Highlights from the combined Society of Urodynamics and Female Urology and International Society of Pelvic Neuromodulation Annual Meeting

University of Texas at Dallas, Richardson, Texas, United States
The Journal of Urology (Impact Factor: 4.47). 06/2006; 175(5):1852-6. DOI: 10.1016/S0022-5347(05)00976-6
Source: PubMed
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    Proceedings of the National Academy of Sciences 12/2001; 98(23):13396-401. DOI:10.1073/pnas.231243698 · 9.67 Impact Factor
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    ABSTRACT: The distribution of afferent axons in the bladder of rats was studied by means of immunohistochemistry for calcitonin gene-related peptide (CGRP), in frozen sections and in wholemount preparations of mucosa and muscle coat. Synaptophysin-immunofluorescence was used for the general detection of all intramural axons. The afferent axons were distributed over four distinct targets: at the base of the epithelium, inside the epithelium, on blood vessels (both arteries and veins) and along muscle bundles. In the mucosa, all the afferent axons, except the perivascular ones, lay either inside the epithelium or in a subepithelial plexus very close to the basal surface of the epithelium. The plexus was thickest in the neck of the bladder and in the initial portion of the urethra, and it became progressively less dense in the adjacent regions; it did not extend beyond the equatorial region, and therefore the mucosa of the cranial region of the bladder had no afferent axons. Most of the axons in the subepithelial plexus were terminal axons and included conspicuous varicosities arranged in very long chains; branching points were numerous, usually at right angles and located at the level of a varicosity; some axons split and then rejoined, forming closed axonal loops. The afferent innervation of the musculature was more diffuse, and appeared uniform throughout the bladder. After unilateral surgical denervation (by excision of the pelvic ganglion 5-7 days earlier) areas of complete denervation were observed, but there were large areas where the innervation was only reduced. The results showed that there is a bilateral innervation of many regions of the mucosa and the musculature, including individual muscle bundles. A substantial number of fibres crossed the midline into the contralateral side of the bladder. CGRP-immunofluorescence in mucosal afferent axons is enhanced in the surviving axons 5 days after contralateral denervation, a change which is interpreted as an early sign of regeneration.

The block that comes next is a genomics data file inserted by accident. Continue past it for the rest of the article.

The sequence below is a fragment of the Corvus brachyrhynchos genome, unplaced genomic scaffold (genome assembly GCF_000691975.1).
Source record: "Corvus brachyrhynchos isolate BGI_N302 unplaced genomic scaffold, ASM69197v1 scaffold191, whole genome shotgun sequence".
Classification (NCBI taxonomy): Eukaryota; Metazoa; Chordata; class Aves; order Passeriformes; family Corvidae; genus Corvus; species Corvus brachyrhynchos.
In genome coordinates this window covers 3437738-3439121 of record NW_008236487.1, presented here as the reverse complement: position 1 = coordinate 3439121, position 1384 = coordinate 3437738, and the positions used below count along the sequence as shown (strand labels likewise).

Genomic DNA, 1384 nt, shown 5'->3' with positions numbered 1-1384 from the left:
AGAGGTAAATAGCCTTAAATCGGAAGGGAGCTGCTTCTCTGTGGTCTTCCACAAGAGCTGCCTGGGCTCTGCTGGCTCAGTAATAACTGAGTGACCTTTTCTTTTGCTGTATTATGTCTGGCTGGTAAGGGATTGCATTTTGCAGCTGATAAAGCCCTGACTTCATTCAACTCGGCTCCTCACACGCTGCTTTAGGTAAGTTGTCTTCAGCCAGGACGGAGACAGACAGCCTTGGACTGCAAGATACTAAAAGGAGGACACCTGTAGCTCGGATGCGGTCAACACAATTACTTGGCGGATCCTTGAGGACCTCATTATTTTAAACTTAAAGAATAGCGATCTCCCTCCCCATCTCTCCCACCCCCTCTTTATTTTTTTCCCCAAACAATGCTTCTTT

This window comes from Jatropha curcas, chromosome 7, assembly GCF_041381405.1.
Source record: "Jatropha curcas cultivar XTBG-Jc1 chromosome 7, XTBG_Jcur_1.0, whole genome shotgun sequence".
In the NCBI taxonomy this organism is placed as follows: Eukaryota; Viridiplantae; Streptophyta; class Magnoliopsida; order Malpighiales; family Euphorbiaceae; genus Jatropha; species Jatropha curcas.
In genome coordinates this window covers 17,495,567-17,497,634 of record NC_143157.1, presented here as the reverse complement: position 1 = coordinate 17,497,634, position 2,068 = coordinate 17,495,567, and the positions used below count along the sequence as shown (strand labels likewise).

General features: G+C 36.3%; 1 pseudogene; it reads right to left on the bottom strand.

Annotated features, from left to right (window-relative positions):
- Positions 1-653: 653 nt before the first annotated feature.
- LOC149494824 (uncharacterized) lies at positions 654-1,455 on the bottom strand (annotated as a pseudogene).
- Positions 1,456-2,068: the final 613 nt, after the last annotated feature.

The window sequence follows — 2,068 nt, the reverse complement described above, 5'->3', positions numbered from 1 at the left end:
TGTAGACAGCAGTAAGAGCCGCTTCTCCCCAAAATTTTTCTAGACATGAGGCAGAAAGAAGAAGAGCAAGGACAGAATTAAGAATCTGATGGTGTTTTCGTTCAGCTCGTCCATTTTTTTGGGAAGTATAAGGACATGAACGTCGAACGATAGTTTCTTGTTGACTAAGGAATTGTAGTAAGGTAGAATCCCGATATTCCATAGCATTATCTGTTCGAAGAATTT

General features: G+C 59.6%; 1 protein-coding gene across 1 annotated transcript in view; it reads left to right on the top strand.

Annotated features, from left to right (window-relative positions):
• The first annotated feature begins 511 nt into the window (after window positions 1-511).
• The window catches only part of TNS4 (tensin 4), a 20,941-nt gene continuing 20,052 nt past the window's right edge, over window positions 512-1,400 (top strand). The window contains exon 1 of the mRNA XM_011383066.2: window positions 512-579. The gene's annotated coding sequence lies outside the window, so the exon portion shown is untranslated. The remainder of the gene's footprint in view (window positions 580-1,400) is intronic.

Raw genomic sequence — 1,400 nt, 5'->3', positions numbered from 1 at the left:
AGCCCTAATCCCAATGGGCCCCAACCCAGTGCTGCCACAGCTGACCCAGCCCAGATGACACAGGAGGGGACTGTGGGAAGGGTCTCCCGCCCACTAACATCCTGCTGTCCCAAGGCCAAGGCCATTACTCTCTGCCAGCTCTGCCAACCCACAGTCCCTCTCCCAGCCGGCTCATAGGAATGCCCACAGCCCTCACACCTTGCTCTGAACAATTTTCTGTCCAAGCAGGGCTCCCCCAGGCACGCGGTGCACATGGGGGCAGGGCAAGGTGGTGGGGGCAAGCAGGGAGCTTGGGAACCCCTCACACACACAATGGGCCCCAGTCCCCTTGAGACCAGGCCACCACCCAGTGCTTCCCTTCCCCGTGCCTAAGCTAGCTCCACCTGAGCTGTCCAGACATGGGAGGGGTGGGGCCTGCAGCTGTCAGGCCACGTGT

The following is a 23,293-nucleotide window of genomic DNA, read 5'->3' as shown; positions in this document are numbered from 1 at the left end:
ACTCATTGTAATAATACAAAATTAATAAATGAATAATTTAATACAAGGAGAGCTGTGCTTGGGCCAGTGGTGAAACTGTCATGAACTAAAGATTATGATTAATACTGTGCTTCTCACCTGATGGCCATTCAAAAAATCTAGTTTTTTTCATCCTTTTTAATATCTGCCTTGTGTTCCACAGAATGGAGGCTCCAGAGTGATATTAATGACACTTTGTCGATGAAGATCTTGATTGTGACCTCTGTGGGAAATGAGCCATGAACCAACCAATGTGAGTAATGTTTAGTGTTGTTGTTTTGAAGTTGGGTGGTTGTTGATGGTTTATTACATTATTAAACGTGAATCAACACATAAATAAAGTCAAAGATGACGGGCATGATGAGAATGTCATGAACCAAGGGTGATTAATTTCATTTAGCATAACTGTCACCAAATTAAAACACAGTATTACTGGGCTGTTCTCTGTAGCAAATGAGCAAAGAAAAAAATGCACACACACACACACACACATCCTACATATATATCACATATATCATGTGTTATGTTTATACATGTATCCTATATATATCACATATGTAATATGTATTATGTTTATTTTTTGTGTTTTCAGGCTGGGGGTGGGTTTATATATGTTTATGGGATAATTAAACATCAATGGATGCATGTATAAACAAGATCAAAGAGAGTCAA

Journal of Neurocytology 04/1998; 27(3):141-55. DOI:10.1023/A:1006903507321 · 1.94 Impact Factor
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    ABSTRACT: We have previously reported that 1 intracorporeal injection of 100 microg hSlo/pcDNA reversed the effect of aging on erectile function in a rat model in vivo for at least 2 months. We report our further investigations of the amplitude, duration and physiological relevance of this novel gene transfer approach. A total of 191 retired breeder Sprague-Dawley rats were given a single intracavernous injection of phosphate buffered saline, 1,000 microg pcDNA, or 10, 100 or 1,000 microg pcDNA/hSlo. The animals were studied 1 to 6 months after injection. The intracorporeal pressure (ICP) response to cavernous nerve stimulation and immunostaining as well as hematoxylin and eosin staining were done to evaluate effector nerve integrity and tissue histology, respectively. Gene transfer prevented an age related decrease in resting ICP and a physiologically relevant, significant effect on normalizing erection in vivo, as determined by submaximal (0.5 mA) and maximal (4.0 mA) cavernous nerve stimulation. The effects were observed 1 month after transfection and sustained for 6 months at the 100 and 1,000 microg doses of pcDNA/hSlo (p <0.026). The physiological manifestations of gene transfer were detected as an amelioration of the age related decrease in resting ICP, and parallel increase in the magnitude of the cavernous nerve stimulated an ICP response to a level at which visible erections were again observed in this rat model of aging in vivo.
    The Journal of Urology 07/2003; 170(1):285-90. DOI:10.1097/01.ju.0000063375.12512.6e · 4.47 Impact Factor
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